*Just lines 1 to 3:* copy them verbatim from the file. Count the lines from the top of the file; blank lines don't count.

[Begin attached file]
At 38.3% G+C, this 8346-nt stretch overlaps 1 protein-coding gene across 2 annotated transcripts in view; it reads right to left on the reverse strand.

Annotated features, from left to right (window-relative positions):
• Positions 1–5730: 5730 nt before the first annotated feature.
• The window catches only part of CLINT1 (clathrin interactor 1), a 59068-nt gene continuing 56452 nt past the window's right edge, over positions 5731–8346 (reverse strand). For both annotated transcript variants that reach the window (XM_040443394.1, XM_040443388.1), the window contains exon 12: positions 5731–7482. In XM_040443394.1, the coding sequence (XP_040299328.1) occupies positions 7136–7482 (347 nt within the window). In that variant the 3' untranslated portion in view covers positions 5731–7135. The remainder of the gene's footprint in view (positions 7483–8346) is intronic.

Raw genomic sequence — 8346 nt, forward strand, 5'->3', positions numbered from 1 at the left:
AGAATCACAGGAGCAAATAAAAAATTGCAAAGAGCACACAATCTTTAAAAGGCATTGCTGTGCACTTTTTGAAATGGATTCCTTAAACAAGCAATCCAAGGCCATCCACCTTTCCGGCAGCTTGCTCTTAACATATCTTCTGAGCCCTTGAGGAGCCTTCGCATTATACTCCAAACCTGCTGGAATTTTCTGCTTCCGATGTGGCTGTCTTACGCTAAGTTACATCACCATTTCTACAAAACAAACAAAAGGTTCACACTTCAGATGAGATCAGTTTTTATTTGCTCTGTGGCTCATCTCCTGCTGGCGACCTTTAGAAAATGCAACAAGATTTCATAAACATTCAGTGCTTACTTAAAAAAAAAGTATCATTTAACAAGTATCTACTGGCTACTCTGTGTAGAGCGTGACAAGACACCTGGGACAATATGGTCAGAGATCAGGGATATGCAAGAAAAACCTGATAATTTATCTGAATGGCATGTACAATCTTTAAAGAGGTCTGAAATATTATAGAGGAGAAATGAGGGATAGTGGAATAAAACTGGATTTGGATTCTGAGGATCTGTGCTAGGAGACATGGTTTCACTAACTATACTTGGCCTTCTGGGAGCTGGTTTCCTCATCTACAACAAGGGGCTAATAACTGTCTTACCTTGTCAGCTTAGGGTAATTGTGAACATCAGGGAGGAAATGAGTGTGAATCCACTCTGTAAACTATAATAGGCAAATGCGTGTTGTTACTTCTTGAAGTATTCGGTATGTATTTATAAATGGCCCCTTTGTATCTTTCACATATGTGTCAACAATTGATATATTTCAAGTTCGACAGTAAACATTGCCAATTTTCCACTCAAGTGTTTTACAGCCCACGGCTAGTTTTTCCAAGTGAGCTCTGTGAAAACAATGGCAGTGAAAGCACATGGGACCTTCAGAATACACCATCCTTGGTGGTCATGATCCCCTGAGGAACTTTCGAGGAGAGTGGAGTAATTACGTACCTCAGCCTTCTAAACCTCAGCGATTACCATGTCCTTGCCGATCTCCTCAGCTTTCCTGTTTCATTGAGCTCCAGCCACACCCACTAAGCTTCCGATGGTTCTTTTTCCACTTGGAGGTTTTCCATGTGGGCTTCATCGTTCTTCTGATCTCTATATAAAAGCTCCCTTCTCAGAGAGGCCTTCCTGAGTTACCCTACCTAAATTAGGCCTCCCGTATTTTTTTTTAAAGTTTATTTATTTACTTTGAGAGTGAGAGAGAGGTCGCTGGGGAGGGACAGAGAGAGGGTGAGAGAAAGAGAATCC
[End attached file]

At 38.3% G+C, this 8346-nt stretch overlaps 1 protein-coding gene across 2 annotated transcripts in view; it reads right to left on the reverse strand.

Annotated features, from left to right (window-relative positions):
• Positions 1–5730: 5730 nt before the first annotated feature.